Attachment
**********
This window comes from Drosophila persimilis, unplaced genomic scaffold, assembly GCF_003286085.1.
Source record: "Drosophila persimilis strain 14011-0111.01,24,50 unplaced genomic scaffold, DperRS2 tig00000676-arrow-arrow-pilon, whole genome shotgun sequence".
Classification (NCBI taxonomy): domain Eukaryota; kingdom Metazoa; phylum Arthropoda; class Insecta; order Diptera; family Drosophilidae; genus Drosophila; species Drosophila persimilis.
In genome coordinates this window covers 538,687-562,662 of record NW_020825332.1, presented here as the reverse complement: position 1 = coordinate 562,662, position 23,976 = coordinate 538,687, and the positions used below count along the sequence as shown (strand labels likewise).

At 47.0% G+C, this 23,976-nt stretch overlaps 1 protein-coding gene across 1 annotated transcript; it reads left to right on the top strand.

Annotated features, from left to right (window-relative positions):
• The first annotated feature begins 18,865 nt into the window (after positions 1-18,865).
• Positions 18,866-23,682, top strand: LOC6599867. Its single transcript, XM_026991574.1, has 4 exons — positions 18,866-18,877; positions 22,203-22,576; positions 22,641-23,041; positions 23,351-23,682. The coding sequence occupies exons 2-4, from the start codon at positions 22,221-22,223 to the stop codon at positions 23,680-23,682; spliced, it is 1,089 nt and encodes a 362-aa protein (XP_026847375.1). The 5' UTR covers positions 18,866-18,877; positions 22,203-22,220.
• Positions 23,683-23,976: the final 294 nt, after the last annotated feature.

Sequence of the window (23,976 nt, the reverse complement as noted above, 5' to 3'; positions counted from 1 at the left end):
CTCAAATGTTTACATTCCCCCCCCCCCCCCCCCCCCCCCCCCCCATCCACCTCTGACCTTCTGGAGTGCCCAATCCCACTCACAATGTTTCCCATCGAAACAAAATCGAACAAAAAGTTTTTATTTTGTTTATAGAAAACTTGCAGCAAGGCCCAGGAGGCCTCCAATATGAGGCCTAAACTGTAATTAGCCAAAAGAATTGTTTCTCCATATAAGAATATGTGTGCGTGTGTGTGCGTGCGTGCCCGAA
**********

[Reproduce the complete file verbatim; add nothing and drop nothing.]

This window comes from Drosophila persimilis, unplaced genomic scaffold, assembly GCF_003286085.1.
Source record: "Drosophila persimilis strain 14011-0111.01,24,50 unplaced genomic scaffold, DperRS2 tig00000676-arrow-arrow-pilon, whole genome shotgun sequence".
Classification (NCBI taxonomy): domain Eukaryota; kingdom Metazoa; phylum Arthropoda; class Insecta; order Diptera; family Drosophilidae; genus Drosophila; species Drosophila persimilis.
In genome coordinates this window covers 538,687-562,662 of record NW_020825332.1, presented here as the reverse complement: position 1 = coordinate 562,662, position 23,976 = coordinate 538,687, and the positions used below count along the sequence as shown (strand labels likewise).

At 47.0% G+C, this 23,976-nt stretch overlaps 1 protein-coding gene across 1 annotated transcript; it reads left to right on the top strand.

Annotated features, from left to right (window-relative positions):
• The first annotated feature begins 18,865 nt into the window (after positions 1-18,865).
• Positions 18,866-23,682, top strand: LOC6599867. Its single transcript, XM_026991574.1, has 4 exons — positions 18,866-18,877; positions 22,203-22,576; positions 22,641-23,041; positions 23,351-23,682. The coding sequence occupies exons 2-4, from the start codon at positions 22,221-22,223 to the stop codon at positions 23,680-23,682; spliced, it is 1,089 nt and encodes a 362-aa protein (XP_026847375.1). The 5' UTR covers positions 18,866-18,877; positions 22,203-22,220.
• Positions 23,683-23,976: the final 294 nt, after the last annotated feature.

Sequence of the window (23,976 nt, the reverse complement as noted above, 5' to 3'; positions counted from 1 at the left end):
CTCAAATGTTTACATTCCCCCCCCCCCCCCCCCCCCCCCCCCCCATCCACCTCTGACCTTCTGGAGTGCCCAATCCCACTCACAATGTTTCCCATCGAAACAAAATCGAACAAAAAGTTTTTATTTTGTTTATAGAAAACTTGCAGCAAGGCCCAGGAGGCCTCCAATATGAGGCCTAAACTGTAATTAGCCAAAAGAATTGTTTCTCCATATAAGAATATGTGTGCGTGTGTGTGCGTGCGTGCCCGAA